Amosova was a decent character; but, not exactly what I would call Bond’s opposite number. She still ends up the damsel-in-distress, which is why I don’t necessarily agree with your thesis, in as much that I think the villains are less memorable not because the women are more interesting (Moonraker and Dr Goodhead would tend to refute that); but, because they are so poorly and thinly conceived. i put that down to too much writing-by-committee in this era, which continued to worsen as things progress (especially as the Broccoli kids have more direct roles in the production) .

    1. Goodhead in Moonraker was a competent agent with skills Bond didn’t have (piloting the space shuttle). But Lois Chiles drained whatever potential there was in the character (she is, however, Oscar-caliber compared to Tanya Roberts in View to a Kill). But yes, it’s still Bond’s show, no matter what they do with the women.

  5. Since we brought up YOLT, two notes:
    1)The opening shot of the spacewalking astronaut left behind after SPECTRE takes the ship is absolutely chilling.
    2)I was really surprised rewatching to realize Tanaka uses ninjas in the climactic assault — I didn’t think those were a thing in Western movies until the 1970s. Though unlike later ninjas, these use guns and other modern weapons.

    1. Jeff Nettleton

      Ninjas were around and are even discussed in the original novel (which really only shares the Japanese setting and Bloefeld, and Kissy Suzuki).

      Those rocket guns actually existed, though they didn’t work like shown. There was a company called Gyrojet, who developed them. However, in testing, it was revealed they had a massive flaw. They required time in flight to build up kinetic energy and it was discovered that they could not penetrate two sheets of corrugated cardboard, when placed against the muzzle of the weapon. The projectiles didn’t have enough energy to punch through. Pretty bad flaw.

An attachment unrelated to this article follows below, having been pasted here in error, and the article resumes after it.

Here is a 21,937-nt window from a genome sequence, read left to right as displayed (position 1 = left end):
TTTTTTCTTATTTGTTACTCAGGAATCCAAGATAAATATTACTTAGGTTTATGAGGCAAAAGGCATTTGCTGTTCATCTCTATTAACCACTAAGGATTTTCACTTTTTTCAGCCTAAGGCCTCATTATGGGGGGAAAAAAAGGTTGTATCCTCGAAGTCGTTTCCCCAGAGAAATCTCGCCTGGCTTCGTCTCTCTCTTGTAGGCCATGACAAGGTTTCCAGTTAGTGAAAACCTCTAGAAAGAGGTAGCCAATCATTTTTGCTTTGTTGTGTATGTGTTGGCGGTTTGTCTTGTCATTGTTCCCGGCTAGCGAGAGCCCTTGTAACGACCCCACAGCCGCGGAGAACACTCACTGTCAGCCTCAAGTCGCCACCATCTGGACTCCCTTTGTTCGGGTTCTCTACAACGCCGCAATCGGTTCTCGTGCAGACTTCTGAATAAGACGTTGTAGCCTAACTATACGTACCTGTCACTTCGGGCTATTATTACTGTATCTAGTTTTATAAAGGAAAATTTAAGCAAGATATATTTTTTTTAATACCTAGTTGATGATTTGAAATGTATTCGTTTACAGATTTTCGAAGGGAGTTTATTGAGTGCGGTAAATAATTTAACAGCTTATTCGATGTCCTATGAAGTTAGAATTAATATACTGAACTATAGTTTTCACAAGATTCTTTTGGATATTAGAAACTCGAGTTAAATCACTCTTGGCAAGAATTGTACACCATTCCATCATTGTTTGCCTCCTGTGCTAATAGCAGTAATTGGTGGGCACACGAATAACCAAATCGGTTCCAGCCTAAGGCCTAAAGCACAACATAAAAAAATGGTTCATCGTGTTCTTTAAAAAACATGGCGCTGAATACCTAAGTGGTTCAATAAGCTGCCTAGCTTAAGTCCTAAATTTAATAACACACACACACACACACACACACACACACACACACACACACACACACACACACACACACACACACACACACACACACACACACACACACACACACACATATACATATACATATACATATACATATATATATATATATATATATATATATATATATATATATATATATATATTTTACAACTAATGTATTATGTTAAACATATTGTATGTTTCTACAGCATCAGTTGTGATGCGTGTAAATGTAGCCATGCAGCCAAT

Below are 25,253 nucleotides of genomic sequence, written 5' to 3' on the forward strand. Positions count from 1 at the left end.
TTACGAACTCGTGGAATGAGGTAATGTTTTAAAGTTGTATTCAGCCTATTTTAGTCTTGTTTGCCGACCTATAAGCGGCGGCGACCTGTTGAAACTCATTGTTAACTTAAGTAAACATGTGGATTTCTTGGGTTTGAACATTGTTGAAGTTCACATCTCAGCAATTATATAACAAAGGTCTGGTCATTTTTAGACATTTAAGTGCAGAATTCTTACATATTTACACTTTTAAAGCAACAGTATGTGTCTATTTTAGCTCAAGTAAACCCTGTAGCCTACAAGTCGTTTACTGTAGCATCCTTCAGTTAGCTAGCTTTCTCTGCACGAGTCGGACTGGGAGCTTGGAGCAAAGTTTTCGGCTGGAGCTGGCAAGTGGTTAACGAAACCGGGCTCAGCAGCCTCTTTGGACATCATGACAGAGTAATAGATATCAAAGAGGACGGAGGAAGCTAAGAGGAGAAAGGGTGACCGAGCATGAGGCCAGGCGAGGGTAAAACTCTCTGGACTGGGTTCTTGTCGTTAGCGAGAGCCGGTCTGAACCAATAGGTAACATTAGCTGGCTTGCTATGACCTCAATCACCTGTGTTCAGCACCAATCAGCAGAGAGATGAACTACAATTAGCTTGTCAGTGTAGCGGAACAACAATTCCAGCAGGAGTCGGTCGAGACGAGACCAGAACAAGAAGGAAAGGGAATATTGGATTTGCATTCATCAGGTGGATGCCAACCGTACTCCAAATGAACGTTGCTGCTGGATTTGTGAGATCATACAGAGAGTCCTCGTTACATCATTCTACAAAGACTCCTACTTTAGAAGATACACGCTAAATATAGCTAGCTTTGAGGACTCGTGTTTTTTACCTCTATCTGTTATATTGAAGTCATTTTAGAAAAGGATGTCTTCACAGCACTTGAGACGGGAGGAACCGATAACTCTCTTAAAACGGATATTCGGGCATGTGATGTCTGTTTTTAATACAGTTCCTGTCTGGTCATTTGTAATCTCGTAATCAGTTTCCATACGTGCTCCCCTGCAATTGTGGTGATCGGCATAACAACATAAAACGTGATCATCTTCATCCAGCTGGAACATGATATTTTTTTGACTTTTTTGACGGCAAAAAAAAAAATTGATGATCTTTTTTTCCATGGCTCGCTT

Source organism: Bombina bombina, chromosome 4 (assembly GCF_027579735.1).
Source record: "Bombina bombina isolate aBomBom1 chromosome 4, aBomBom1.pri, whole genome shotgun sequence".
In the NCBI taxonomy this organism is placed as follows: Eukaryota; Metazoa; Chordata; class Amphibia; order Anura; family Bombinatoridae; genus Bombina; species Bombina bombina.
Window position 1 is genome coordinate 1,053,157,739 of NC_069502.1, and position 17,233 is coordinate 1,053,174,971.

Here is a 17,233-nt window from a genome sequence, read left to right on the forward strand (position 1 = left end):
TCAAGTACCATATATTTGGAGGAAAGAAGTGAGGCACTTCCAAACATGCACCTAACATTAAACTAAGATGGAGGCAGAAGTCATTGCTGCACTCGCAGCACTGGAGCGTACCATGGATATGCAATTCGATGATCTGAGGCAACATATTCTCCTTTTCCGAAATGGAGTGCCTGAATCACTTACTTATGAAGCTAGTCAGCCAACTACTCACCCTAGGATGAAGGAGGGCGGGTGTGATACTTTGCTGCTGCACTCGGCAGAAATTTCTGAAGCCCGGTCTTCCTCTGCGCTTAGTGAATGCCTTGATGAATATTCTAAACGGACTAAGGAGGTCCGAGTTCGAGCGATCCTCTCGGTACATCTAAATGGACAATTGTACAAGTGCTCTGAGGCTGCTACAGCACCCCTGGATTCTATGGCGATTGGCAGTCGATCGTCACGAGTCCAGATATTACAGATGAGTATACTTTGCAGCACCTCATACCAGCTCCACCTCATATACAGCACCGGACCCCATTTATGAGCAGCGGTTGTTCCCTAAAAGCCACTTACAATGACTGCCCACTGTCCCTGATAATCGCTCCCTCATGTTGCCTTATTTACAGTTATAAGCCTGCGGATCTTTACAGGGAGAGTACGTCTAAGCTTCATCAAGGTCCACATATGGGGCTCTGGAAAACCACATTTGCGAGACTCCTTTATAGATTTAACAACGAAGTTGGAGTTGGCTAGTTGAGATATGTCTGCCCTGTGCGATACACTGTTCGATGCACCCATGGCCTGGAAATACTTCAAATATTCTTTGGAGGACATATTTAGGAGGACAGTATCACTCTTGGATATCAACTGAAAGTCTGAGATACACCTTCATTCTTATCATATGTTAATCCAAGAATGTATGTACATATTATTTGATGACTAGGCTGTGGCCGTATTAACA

I preferred the commando ninjas of Tanaka than the nonsense we got in the 80s. At least this was a more practical application of the idea, than the bullshido of most martial arts films. Also, black isn’t that concealing at night (dark green is better) and grey is pretty effective at night and especially at twilight.

      1. A friend of mine used to argue that as ninjas are masters of stealth and secrecy, the last thing they’d do is run around in outfits and wielding weapons that scream Look, Ninja!
        I didn’t remember that from the original novel, though I quite enjoy it. Bizarre, and Fleming does a good job with Bond’s trauma over Tracy’s death.